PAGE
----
The Education Secretary Ruth Kelly has announced tighter procedures for ensuring sex offenders are not allowed to work in schools in England and Wales.
The changes follow an outcry over revelations that some sex offenders had been cleared to continue teaching.
Her Commons statement came after she ordered an investigation into how many sex offenders had been cleared to work in schools.
What are the biggest changes announced by Ruth Kelly?
People who have accepted a police caution for a sex offence will now be automatically barred from working in schools, as well as those who have been convicted by the courts. They will go on a list of people deemed unsuitable to work with children, known as List 99, and will automatically be barred from working in with children.
Decisions on who should be barred will be passed from ministers to an independent panel, chaired by the former head of the children's charity, Barnardos.
There will be a single register of people who are barred, to replace several lists schools have to take account of.
How many blacklists are there?
There are currently seven separate sources of information on sex offenders, the two most relevant being:
- The sex offenders register, which is maintained by police and features the details of anyone convicted of or cautioned for a sexual offence.
- List 99, the education department's own official blacklist of people banned from working with children. It covers not only sexual offences but also crimes of dishonesty and violence and unsuitability on health grounds.
What prompted the changes?
An outcry over the case of Paul Reeve, a PE teacher cleared by government ministers to work in a school, despite a police caution for accessing child pornography.
The Department for Education had given him the benefit of the doubt and not placed him on List 99 - the list of people banned from working with children for various reasons.
Subsequent cases revealed that even being on List 99 was not an absolute block to teaching. Some individuals were allowed to work in particular limited circumstances, such as only with older pupils or not with boys, although regulations were changed in 2000.
So will being on the list for sex offences against children mean an automatic bar from working with them?
How many other sex offenders are working in English schools?
In her emergency statement in the Commons on Thursday, Ms Kelly gave the results of an investigation into this and other related questions.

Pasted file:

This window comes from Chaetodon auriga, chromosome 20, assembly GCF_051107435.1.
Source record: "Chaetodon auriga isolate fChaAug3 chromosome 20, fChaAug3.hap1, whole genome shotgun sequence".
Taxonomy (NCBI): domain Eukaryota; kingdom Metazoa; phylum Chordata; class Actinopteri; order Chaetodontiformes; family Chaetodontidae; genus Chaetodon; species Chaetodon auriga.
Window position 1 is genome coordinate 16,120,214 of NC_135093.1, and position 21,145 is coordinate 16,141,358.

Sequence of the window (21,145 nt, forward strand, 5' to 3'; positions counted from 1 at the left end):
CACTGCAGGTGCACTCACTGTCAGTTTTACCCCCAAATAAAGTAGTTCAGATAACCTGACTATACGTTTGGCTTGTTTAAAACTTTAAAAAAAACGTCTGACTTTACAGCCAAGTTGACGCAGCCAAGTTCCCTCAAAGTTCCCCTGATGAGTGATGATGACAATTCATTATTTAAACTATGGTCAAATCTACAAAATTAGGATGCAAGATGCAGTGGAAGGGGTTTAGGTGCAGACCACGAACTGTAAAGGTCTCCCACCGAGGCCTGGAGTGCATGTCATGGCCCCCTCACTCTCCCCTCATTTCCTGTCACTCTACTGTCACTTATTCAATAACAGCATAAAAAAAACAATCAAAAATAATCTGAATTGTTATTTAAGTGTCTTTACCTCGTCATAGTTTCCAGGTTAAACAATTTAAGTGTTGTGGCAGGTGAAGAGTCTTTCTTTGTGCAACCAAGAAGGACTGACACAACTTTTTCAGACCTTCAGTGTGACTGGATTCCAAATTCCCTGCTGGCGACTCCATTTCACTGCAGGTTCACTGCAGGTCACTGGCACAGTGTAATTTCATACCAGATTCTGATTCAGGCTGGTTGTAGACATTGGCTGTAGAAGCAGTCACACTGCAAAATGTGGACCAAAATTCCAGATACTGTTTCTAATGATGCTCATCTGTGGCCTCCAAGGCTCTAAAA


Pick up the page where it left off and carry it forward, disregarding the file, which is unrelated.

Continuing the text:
A total of 88 sex offenders have not been banned from working in schools.
She said that since 1997, ministers had personally decided not to bar 10 individuals on the sex offenders register from working in schools. None of those were working in schools now and none was a cause for concern, she said.
Also since 1997, the government had cleared another 46 people whose offences were committed before the sex offenders register was set up, to work in schools.
Ms Kelly said there was no evidence that 32 of those 46 were working in schools.
But she went on: "In 13 cases preliminary checks have shown no reason for concern but our information is as yet not complete.
"In one case an individual is working in education but has been assessed by police as of no cause for concern."
A separate police review identified another 32 individuals in England and Wales on the sex offenders register who may need to be included on the government's List 99.
It was understood that these 32 cases had never been referred to the Department for Education for inclusion.
What will happen to the various banning lists?
The information from them will be pulled together so that the new panel to be set up to control who is barred from schools under List 99 can be the central point of information. The sex offenders register will stay and will be examined before the panel makes a decision.
Does that mean schools will no longer have to make their own checks?
No, it will be compulsory for all schools, teacher supply agencies and other employers in the education sector to perform what are known as enhanced Criminal Records Bureau (CRB) checks on all newly-appointed teachers and school workers.
But isn't it the case that staff can start work at a school once they have been cleared by List 99?
Yes, provided the CRB checking process is underway, new staff can work under supervision. The case which prompted the outcry fell into this category. This is not changed by the government's announcement.
What other potential loopholes exist?
Ruth Kelly conceded in the Commons, when questioned by the Liberal Democrats, that more checks on teachers from overseas needed to be carried out.
What about private tutors?
Under the changes, "all employers, including domestic employers such as parents contracting private tutors, will be able to make secure, instant online checks of an applicant's status," the government says.